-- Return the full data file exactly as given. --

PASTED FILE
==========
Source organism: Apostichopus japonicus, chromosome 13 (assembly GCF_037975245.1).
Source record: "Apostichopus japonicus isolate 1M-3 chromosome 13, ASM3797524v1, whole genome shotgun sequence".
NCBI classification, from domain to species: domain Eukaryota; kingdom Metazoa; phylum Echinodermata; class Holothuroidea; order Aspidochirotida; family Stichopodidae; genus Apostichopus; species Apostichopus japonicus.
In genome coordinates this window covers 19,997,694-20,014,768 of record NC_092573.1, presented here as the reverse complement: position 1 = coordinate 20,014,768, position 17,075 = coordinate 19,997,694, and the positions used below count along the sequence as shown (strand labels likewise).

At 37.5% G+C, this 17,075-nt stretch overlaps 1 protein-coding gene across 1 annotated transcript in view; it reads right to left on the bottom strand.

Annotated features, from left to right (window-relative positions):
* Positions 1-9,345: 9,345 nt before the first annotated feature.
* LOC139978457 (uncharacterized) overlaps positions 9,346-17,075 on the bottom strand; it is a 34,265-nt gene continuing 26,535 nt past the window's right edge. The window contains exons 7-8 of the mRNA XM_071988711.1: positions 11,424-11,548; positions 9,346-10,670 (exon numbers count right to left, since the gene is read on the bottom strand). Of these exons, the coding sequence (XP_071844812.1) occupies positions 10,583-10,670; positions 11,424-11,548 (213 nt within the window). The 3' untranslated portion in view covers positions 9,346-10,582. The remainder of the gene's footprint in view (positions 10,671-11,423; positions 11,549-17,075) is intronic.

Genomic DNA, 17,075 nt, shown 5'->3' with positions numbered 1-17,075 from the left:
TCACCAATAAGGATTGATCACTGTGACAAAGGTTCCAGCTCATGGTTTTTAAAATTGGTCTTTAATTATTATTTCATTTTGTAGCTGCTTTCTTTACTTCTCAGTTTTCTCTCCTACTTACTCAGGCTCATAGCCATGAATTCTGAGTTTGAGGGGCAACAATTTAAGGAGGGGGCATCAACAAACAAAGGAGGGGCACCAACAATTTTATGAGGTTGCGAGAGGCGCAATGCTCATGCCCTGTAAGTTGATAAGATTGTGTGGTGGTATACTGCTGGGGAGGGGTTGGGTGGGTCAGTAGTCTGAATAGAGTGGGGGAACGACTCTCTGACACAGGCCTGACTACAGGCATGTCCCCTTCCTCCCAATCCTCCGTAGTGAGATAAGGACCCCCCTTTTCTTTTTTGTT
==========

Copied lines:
Source organism: Apostichopus japonicus, chromosome 13 (assembly GCF_037975245.1).
Source record: "Apostichopus japonicus isolate 1M-3 chromosome 13, ASM3797524v1, whole genome shotgun sequence".
NCBI classification, from domain to species: domain Eukaryota; kingdom Metazoa; phylum Echinodermata; class Holothuroidea; order Aspidochirotida; family Stichopodidae; genus Apostichopus; species Apostichopus japonicus.
In genome coordinates this window covers 19,997,694-20,014,768 of record NC_092573.1, presented here as the reverse complement: position 1 = coordinate 20,014,768, position 17,075 = coordinate 19,997,694, and the positions used below count along the sequence as shown (strand labels likewise).

At 37.5% G+C, this 17,075-nt stretch overlaps 1 protein-coding gene across 1 annotated transcript in view; it reads right to left on the bottom strand.

Annotated features, from left to right (window-relative positions):
* Positions 1-9,345: 9,345 nt before the first annotated feature.
* LOC139978457 (uncharacterized) overlaps positions 9,346-17,075 on the bottom strand; it is a 34,265-nt gene continuing 26,535 nt past the window's right edge. The window contains exons 7-8 of the mRNA XM_071988711.1: positions 11,424-11,548; positions 9,346-10,670 (exon numbers count right to left, since the gene is read on the bottom strand). Of these exons, the coding sequence (XP_071844812.1) occupies positions 10,583-10,670; positions 11,424-11,548 (213 nt within the window). The 3' untranslated portion in view covers positions 9,346-10,582. The remainder of the gene's footprint in view (positions 10,671-11,423; positions 11,549-17,075) is intronic.

Genomic DNA, 17,075 nt, shown 5'->3' with positions numbered 1-17,075 from the left:
TCACCAATAAGGATTGATCACTGTGACAAAGGTTCCAGCTCATGGTTTTTAAAATTGGTCTTTAATTATTATTTCATTTTGTAGCTGCTTTCTTTACTTCTCAGTTTTCTCTCCTACTTACTCAGGCTCATAGCCATGAATTCTGAGTTTGAGGGGCAACAATTTAAGGAGGGGGCATCAACAAACAAAGGAGGGGCACCAACAATTTTATGAGGTTGCGAGAGGCGCAATGCTCATGCCCTGTAAGTTGATAAGATTGTGTGGTGGTATACTGCTGGGGAGGGGTTGGGTGGGTCAGTAGTCTGAATAGAGTGGGGGAACGACTCTCTGACACAGGCCTGACTACAGGCATGTCCCCTTCCTCCCAATCCTCCGTAGTGAGATAAGGACCCCCCTTTTCTTTTTTGTT